With Spectre soon to be released in the US as the next installment of the Bond phenom on November 6th, we thought this was the perfect time to review that greatest of all Bond novels—From Russia, with Love.
The storied novel’s plot follows a Soviet scheme to assassinate Bond and discredit him, using a beautiful Soviet cipher clerk for bait, and a Soviet code machine called the Spektor as the MacGuffin.
The MacGuffin is what Alfred Hitchcock termed the plot device that fuels a thriller’s storyline. It is the thing that everybody is after…think of the mysterious briefcase in Pulp Fiction that had the golden glow when finally opened. Hitch said the MacGuffin was largely irrelevant after being established. It’s just an excuse to let interesting characters do interesting things.
Bond wants the Spektor code machine (based on the WWII Nazi Enigma code machine, the secrets of which Fleming had tried to steal for British Intelligence) and the Soviets want Bond dead. So much for a complicated plot.
What Fleming does so well this time around is make Bond seem more human—like when he is fearful when the plane he is taking to Turkey experiences severe turbulence, and when he questions the “soft life” he has been leading and wonders if he is losing his edge.
This soft life is hinted at when we first meet Bond in the book, having breakfast with his housekeeper, May. The snatches of home life in From Russia flesh out his character and make him seem more real.
What else do we like about From Russia? For one thing, the bad guy is a particularly scary, albeit stylish one.
On the first page of From Russia, we meet Red Grant, the psychopathic SMERSH assassin (who gets really crazy whenever there’s a full moon) who goes after Bond.
British Army deserter-turned-Soviet killer Grant wears tailored clothes and a complicated gold Girard-Perregaux moon phase watch on a crocodile strap. He carries a money clip fashioned from a Mexican fifty dollar coin, and lights his cigarettes with a gold Dunhill lighter. He looks almost like the perfect gentleman…
His English gentleman act is convincing enough to fool Bond into believing he’s another MI6 agent sent by M to help him after Bond's almost overpowered by three M.G.B agents on the Orient Express.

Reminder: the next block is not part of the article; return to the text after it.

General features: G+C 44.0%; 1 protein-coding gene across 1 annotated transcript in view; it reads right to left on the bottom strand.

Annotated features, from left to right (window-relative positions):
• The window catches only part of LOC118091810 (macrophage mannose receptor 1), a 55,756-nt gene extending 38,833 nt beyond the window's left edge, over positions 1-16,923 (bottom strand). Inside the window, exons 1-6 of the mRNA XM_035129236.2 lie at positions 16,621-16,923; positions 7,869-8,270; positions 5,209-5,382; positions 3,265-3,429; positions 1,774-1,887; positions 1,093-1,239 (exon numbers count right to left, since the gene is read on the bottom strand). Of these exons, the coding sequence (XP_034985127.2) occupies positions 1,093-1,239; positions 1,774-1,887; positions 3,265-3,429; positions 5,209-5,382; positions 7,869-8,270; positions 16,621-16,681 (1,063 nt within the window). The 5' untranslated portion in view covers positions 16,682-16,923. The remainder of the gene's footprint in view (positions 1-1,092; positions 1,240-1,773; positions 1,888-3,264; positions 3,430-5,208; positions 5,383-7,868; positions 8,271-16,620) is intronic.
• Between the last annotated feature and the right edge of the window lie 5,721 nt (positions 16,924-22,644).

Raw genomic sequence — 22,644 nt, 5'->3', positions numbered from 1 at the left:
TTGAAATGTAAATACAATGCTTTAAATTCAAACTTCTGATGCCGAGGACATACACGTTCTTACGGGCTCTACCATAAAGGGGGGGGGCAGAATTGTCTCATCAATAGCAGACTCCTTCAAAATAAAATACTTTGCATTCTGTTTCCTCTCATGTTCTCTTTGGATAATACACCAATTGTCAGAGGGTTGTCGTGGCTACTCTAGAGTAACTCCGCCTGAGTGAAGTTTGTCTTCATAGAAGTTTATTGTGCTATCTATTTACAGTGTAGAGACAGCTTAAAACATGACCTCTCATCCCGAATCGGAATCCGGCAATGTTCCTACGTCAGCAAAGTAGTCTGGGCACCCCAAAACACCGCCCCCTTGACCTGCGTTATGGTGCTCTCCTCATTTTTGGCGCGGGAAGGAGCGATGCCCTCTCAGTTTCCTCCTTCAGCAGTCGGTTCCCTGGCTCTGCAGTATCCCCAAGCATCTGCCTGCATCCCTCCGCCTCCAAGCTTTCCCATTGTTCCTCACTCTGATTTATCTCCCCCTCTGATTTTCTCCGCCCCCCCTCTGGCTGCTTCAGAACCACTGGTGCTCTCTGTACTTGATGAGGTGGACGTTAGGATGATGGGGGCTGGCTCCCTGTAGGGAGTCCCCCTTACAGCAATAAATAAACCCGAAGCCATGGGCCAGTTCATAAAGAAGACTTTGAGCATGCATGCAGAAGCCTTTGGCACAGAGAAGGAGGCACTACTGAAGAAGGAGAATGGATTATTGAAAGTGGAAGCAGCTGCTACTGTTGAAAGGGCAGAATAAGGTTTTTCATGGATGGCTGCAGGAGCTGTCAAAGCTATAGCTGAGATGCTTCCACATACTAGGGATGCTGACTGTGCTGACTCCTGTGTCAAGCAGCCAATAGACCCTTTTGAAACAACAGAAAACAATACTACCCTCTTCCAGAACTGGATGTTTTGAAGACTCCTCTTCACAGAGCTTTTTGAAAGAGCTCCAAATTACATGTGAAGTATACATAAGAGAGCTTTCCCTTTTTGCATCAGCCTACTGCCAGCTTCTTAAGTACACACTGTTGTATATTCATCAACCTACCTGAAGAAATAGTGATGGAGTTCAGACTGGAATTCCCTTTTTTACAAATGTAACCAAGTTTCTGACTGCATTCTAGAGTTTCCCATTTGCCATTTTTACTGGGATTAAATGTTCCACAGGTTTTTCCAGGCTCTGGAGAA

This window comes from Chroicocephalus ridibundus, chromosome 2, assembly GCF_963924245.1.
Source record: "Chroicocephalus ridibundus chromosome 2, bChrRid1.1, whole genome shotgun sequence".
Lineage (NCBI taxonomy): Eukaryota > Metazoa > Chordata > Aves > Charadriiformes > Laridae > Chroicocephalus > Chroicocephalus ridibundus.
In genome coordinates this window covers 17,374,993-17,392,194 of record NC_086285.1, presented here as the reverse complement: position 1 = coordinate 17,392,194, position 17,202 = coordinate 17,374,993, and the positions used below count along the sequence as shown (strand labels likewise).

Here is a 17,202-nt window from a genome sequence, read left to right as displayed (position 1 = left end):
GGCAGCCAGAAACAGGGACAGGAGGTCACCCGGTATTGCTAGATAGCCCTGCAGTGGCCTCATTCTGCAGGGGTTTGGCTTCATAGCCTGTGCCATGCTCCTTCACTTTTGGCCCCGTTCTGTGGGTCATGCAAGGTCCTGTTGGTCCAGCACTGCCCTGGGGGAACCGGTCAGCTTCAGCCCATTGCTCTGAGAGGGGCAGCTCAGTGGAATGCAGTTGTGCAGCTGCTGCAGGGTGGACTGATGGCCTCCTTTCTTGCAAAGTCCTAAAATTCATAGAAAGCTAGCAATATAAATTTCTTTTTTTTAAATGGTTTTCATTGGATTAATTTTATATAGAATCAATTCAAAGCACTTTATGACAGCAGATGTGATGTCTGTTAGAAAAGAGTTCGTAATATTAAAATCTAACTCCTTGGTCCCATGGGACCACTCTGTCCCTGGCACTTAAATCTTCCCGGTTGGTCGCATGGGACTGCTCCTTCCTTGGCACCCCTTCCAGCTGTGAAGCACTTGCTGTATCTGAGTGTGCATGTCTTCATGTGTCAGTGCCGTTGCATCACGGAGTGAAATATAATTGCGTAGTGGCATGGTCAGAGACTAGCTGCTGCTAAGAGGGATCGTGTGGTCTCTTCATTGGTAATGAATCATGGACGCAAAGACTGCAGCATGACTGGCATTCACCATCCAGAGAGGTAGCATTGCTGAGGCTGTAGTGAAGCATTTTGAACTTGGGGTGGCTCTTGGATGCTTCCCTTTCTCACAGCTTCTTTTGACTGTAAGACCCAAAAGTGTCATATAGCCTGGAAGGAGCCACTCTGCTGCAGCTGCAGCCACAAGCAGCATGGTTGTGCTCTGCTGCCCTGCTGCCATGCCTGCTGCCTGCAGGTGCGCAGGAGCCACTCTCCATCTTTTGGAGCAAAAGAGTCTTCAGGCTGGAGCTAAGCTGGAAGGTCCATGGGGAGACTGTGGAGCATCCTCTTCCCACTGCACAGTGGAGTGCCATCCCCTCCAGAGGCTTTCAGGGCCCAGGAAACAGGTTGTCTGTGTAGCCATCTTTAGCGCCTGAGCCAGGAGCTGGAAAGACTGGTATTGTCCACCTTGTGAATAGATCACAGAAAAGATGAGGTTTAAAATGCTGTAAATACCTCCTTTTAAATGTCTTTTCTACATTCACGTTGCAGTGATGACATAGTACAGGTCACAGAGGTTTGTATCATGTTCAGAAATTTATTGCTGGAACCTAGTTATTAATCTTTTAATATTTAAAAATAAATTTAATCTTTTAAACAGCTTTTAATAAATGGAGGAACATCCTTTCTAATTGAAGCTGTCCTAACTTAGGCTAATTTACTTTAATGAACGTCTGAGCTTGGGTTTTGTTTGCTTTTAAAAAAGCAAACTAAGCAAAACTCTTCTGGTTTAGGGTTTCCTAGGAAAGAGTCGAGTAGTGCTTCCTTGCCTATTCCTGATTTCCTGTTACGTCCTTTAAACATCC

Bond notes, but then decides to let slide, the fact that Grant wears a Windsor-knotted tie, something he's previously thought to be a sign of vanity and all too often the mark of a cad.
"Bond mistrusted anyone who tied his tie with a Windsor knot."
But Grant's scuffed brown shoes and brown tweed jacket and Macintosh win out. He looks the part.
Bond's new-found easy going acceptance is almost his undoing. But we won't divulge any more. If you haven't read this book and you are into Bond, you're missing out.
The Sunday Times reviewer wrote of From Russia, with Love:
"If a psychiatrist and a thoroughly efficient copywriter got together to produce a fictional character who would be the mid-twentieth century subconscious male ambition, the result would inevitably be James Bond.”
No other Bond novel channeled that secret attraction of Bond better than this one. Perhaps that helps explain why John F. Kennedy listed the book as one of his ten favorite reads in a 1961 Life Magazine feature. It was the only work of fiction on his list, the rest all being biographies and history books.
Fleming himself seems to have preferred this over all his other Bond efforts.
“Personally I think from Russia, with Love was, in many respects, my best book,” he said.
Then, there's that great cover art
Fleming was inspired by Rayond Chandler's Trompe-l'œil (three-dimensional looking) style cover on The Simple Art of Murder, and wanted something similar for From Russia. He enlisted the services of top trompe-l'œil painter Richard Chopping for the jacket illustration.
But wait, there's more. The story of the cover's creation is almost as fascinating as the book itself. It seems that Fleming's firearms expert friend Geoffrey Boothroyd loaned Fleming his pet customized .38 Smith & Wesson Military & Police revolver so Fleming could send it to artist Dickie Chopping to use as a model.
It just so happens that shortly after Fleming sent the gun to Chopping, a similar one was used to commit a triple murder in Glasgow. Boothroyd was consulted by the police about it, and this led the police to Fleming, who evidently had an interesting time explaining why Boothroyd's Smith & Wesson had been mailed to an artist...who didn't have the required firearms certificate to possess it.
A sympathetic police sergeant in C.I.D. allowed the matter to quietly drop there, persuaded the gun would soon safely arrive back in the hands of its rightful owner.
Fleming repaid Boothroyd the kindness of his loaner and firearms expertise (he's the one who suggested a .32 caliber Walther PPK replace Bond's original .25 caliber Beretta) by naming the armorer in Dr. No after him, Major Boothroyd.
VCH is lucky enough to have an early British Book Club Edition of From Russia, with Love. Its slightly tatty but complete dust jacket is still a thing of beauty, and has this to say about the cover art:
Jacket devised by the author and executed by Richard Chopping.
The revolver is a Smith & Wesson Military and Police Model in .38 S & W calibre. Barrel cut to 2 3/4 in., stock modifed and front of trigger guard removed to facillitate use as a close-combat holster weapon. Also fitted with a 'quick draw' ramp foresight and adjustable rear sight for aimed fire. Modfied by, and the property of, Geoffrey Boothroyd.